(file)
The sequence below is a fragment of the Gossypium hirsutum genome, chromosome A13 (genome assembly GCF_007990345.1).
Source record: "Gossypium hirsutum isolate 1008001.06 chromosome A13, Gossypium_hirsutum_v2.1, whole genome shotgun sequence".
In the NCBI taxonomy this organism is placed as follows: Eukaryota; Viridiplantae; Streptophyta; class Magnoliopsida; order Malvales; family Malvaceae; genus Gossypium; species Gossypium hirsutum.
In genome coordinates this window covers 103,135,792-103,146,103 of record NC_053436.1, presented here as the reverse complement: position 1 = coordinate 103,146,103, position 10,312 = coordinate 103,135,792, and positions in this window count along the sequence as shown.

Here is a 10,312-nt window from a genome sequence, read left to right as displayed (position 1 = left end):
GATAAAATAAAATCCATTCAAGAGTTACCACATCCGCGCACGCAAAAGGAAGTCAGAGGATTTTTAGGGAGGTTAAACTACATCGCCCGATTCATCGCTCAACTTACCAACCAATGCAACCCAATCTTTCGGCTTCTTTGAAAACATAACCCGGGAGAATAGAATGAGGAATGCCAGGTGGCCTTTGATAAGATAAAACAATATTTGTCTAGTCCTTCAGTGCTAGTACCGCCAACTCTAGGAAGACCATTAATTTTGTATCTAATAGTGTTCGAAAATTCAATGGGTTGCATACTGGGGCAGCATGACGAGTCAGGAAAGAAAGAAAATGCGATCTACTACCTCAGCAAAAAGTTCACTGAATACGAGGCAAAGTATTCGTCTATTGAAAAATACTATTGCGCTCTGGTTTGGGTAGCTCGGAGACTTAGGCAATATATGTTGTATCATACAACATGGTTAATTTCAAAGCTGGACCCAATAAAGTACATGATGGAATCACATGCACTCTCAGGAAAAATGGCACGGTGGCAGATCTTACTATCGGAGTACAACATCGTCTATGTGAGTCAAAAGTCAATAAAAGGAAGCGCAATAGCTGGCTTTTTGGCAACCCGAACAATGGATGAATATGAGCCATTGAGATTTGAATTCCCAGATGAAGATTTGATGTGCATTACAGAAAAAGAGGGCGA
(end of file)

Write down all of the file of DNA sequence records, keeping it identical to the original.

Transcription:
The sequence below is a fragment of the Gossypium hirsutum genome, chromosome A13 (genome assembly GCF_007990345.1).
Source record: "Gossypium hirsutum isolate 1008001.06 chromosome A13, Gossypium_hirsutum_v2.1, whole genome shotgun sequence".
In the NCBI taxonomy this organism is placed as follows: Eukaryota; Viridiplantae; Streptophyta; class Magnoliopsida; order Malvales; family Malvaceae; genus Gossypium; species Gossypium hirsutum.
In genome coordinates this window covers 103,135,792-103,146,103 of record NC_053436.1, presented here as the reverse complement: position 1 = coordinate 103,146,103, position 10,312 = coordinate 103,135,792, and positions in this window count along the sequence as shown.

Here is a 10,312-nt window from a genome sequence, read left to right as displayed (position 1 = left end):
GATAAAATAAAATCCATTCAAGAGTTACCACATCCGCGCACGCAAAAGGAAGTCAGAGGATTTTTAGGGAGGTTAAACTACATCGCCCGATTCATCGCTCAACTTACCAACCAATGCAACCCAATCTTTCGGCTTCTTTGAAAACATAACCCGGGAGAATAGAATGAGGAATGCCAGGTGGCCTTTGATAAGATAAAACAATATTTGTCTAGTCCTTCAGTGCTAGTACCGCCAACTCTAGGAAGACCATTAATTTTGTATCTAATAGTGTTCGAAAATTCAATGGGTTGCATACTGGGGCAGCATGACGAGTCAGGAAAGAAAGAAAATGCGATCTACTACCTCAGCAAAAAGTTCACTGAATACGAGGCAAAGTATTCGTCTATTGAAAAATACTATTGCGCTCTGGTTTGGGTAGCTCGGAGACTTAGGCAATATATGTTGTATCATACAACATGGTTAATTTCAAAGCTGGACCCAATAAAGTACATGATGGAATCACATGCACTCTCAGGAAAAATGGCACGGTGGCAGATCTTACTATCGGAGTACAACATCGTCTATGTGAGTCAAAAGTCAATAAAAGGAAGCGCAATAGCTGGCTTTTTGGCAACCCGAACAATGGATGAATATGAGCCATTGAGATTTGAATTCCCAGATGAAGATTTGATGTGCATTACAGAAAAAGAGGGCGA